The completion and analysis of the data produced by this experiment showed that sunflower oil will not serve as an affective pesticide. Sunflower oil did influence the C. maculatus’ ability to reproduce. Beans with 15ml/kg of oil were able to cut the number of eggs present by almost half. However, the analysis of the error bars showed no significance between the no sunflower oil and sunflower oil of either 5ml/kg or 15ml/kg concentration. This lead to the conclusion that while sunflower oil is capable of deterring C. maculatus from laying eggs on beans treated with the oil, the lack of statistical significance indicates that sunflower oil is an ineffective way to control the population of C. maculatus. Therefore, the aforementioned …show more content…
The temperature that the beetles were keep at was significantly higher than their ideal temperature that they typically experience in countries like African or Asia, where they are typically consider pests. This could have led to a change in the mating behavior that they typically exhibit in the wild resulting in skewed data. Adjusting the temperature to more closely watch that of countries like African or Asia would have fixed the issue. Furthermore, the small size of C. maculatus eggs made accurately counting all the eggs difficult resulting in a loss of accuracy in collected data. Ideally, a large amount of time should be spent in finding the accurate number of eggs present in a quadrant to get the most accurate results. Something that not all groups involved in the pooled data might have done.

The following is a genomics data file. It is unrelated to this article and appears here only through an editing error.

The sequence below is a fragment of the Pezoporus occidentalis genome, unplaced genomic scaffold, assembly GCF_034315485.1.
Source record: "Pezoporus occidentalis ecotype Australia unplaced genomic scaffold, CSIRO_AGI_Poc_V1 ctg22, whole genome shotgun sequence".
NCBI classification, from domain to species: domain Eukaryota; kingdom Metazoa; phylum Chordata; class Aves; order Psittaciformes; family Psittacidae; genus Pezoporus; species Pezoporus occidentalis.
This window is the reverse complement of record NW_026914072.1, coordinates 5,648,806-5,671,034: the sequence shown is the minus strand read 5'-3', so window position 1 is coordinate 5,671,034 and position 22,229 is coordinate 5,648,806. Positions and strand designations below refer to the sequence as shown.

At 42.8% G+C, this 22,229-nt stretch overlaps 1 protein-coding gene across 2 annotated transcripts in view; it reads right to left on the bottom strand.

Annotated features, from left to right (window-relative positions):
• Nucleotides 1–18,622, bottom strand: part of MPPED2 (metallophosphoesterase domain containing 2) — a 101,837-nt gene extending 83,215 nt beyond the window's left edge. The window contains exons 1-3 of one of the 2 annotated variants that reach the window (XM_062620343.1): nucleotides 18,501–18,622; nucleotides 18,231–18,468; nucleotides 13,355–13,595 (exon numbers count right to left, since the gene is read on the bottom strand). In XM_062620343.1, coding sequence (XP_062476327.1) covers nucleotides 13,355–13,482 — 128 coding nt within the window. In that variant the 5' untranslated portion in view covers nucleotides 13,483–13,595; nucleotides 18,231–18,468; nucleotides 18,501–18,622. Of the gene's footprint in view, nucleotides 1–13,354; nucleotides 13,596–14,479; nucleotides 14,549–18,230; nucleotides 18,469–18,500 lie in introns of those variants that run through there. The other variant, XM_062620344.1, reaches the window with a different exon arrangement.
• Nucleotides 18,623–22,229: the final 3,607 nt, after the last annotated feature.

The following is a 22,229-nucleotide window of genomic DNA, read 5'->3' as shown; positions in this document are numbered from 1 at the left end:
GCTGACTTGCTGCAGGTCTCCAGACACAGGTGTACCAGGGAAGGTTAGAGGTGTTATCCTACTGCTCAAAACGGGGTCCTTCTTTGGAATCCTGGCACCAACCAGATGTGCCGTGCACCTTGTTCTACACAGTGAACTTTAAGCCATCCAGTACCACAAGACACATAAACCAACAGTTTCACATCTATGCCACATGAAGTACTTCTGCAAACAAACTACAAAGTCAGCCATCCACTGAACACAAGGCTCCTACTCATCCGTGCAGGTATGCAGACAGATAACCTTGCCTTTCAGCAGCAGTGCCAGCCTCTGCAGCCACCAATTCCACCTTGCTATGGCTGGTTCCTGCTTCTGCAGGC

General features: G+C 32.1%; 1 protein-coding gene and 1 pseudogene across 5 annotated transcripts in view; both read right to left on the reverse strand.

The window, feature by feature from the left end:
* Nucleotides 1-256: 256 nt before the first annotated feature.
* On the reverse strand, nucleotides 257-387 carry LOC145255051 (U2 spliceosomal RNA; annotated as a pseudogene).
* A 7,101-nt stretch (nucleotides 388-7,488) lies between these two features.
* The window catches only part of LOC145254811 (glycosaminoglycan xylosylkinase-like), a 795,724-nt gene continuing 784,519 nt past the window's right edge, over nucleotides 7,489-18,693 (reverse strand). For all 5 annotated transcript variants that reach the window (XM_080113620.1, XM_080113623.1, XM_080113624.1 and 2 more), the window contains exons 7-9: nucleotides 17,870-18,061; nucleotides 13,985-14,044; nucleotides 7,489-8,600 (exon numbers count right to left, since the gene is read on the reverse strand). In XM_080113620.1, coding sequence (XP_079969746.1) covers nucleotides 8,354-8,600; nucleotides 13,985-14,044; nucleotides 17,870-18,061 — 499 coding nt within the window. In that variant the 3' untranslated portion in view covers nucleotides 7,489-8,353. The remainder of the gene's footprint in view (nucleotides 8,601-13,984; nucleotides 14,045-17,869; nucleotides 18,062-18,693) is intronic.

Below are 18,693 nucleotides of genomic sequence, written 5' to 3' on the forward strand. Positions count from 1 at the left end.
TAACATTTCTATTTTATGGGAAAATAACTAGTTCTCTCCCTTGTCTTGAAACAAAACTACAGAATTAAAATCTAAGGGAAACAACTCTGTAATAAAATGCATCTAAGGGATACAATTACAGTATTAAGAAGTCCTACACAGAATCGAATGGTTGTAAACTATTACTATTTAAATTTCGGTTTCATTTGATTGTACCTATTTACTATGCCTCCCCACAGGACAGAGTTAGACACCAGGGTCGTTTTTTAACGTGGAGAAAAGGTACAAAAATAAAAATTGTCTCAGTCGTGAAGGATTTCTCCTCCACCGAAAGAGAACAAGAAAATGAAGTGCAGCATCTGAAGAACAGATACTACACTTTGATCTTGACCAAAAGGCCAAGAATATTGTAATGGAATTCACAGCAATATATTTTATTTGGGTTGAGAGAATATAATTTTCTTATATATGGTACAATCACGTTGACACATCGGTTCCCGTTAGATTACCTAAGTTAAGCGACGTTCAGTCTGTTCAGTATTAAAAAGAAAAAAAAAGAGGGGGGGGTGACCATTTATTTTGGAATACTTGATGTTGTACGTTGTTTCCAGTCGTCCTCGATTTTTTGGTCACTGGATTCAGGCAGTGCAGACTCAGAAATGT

A feature experiment could be conducted identical to this one, but instead of using only sunflower oil, other types of vegetable oil, like corn or olive, and other plant based liquids, like plant sap. This could test the effectiveness of other harmless and cheap plant based pesticides.
Ultimately, the experiment showed that sunflower oil can be a cheap and somewhat practical alternative to conventional persuasive. However, it would only be practical if access to conventional pesticides is very difficult, because analysis of the data shows that the difference between no oil treatment and treatment with 15ml/kg concentration was only statistically insignificant by a small